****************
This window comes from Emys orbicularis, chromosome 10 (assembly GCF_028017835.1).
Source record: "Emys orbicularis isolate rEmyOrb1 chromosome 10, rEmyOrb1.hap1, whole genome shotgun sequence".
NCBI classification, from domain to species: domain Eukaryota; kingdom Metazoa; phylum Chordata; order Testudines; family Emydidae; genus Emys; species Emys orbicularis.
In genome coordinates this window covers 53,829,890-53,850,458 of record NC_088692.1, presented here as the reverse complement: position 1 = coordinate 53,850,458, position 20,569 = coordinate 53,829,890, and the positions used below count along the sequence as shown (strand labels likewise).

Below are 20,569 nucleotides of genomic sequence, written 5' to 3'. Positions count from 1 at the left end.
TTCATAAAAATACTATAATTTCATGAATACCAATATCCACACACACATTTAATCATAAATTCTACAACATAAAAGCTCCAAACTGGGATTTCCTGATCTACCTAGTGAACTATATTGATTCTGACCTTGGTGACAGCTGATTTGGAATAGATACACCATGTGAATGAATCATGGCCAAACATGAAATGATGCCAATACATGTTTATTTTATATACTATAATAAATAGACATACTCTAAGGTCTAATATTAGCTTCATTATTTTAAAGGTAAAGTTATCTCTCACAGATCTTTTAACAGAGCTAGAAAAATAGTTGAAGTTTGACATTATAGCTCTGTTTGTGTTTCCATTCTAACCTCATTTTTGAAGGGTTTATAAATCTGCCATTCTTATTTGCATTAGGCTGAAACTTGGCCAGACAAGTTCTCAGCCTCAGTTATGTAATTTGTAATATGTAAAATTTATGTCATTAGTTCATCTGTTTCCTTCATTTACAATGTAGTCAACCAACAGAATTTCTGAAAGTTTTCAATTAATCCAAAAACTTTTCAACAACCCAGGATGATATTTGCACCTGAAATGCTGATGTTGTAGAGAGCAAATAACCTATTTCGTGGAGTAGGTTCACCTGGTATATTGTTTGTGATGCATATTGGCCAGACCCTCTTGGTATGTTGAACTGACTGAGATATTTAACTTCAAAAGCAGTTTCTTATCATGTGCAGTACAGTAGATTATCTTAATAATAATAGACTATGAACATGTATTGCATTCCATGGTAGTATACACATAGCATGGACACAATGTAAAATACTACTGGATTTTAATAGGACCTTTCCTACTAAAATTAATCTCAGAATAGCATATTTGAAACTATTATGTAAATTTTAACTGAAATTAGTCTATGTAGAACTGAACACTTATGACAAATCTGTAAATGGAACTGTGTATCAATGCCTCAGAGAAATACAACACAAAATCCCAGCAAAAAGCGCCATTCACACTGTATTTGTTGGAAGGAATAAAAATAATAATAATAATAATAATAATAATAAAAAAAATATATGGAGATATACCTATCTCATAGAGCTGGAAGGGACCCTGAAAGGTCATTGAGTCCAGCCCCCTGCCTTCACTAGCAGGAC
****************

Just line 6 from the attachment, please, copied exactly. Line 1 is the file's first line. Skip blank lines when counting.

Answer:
TTCATAAAAATACTATAATTTCATGAATACCAATATCCACACACACATTTAATCATAAATTCTACAACATAAAAGCTCCAAACTGGGATTTCCTGATCTACCTAGTGAACTATATTGATTCTGACCTTGGTGACAGCTGATTTGGAATAGATACACCATGTGAATGAATCATGGCCAAACATGAAATGATGCCAATACATGTTTATTTTATATACTATAATAAATAGACATACTCTAAGGTCTAATATTAGCTTCATTATTTTAAAGGTAAAGTTATCTCTCACAGATCTTTTAACAGAGCTAGAAAAATAGTTGAAGTTTGACATTATAGCTCTGTTTGTGTTTCCATTCTAACCTCATTTTTGAAGGGTTTATAAATCTGCCATTCTTATTTGCATTAGGCTGAAACTTGGCCAGACAAGTTCTCAGCCTCAGTTATGTAATTTGTAATATGTAAAATTTATGTCATTAGTTCATCTGTTTCCTTCATTTACAATGTAGTCAACCAACAGAATTTCTGAAAGTTTTCAATTAATCCAAAAACTTTTCAACAACCCAGGATGATATTTGCACCTGAAATGCTGATGTTGTAGAGAGCAAATAACCTATTTCGTGGAGTAGGTTCACCTGGTATATTGTTTGTGATGCATATTGGCCAGACCCTCTTGGTATGTTGAACTGACTGAGATATTTAACTTCAAAAGCAGTTTCTTATCATGTGCAGTACAGTAGATTATCTTAATAATAATAGACTATGAACATGTATTGCATTCCATGGTAGTATACACATAGCATGGACACAATGTAAAATACTACTGGATTTTAATAGGACCTTTCCTACTAAAATTAATCTCAGAATAGCATATTTGAAACTATTATGTAAATTTTAACTGAAATTAGTCTATGTAGAACTGAACACTTATGACAAATCTGTAAATGGAACTGTGTATCAATGCCTCAGAGAAATACAACACAAAATCCCAGCAAAAAGCGCCATTCACACTGTATTTGTTGGAAGGAATAAAAATAATAATAATAATAATAATAATAATAAAAAAAATATATGGAGATATACCTATCTCATAGAGCTGGAAGGGACCCTGAAAGGTCATTGAGTCCAGCCCCCTGCCTTCACTAGCAGGAC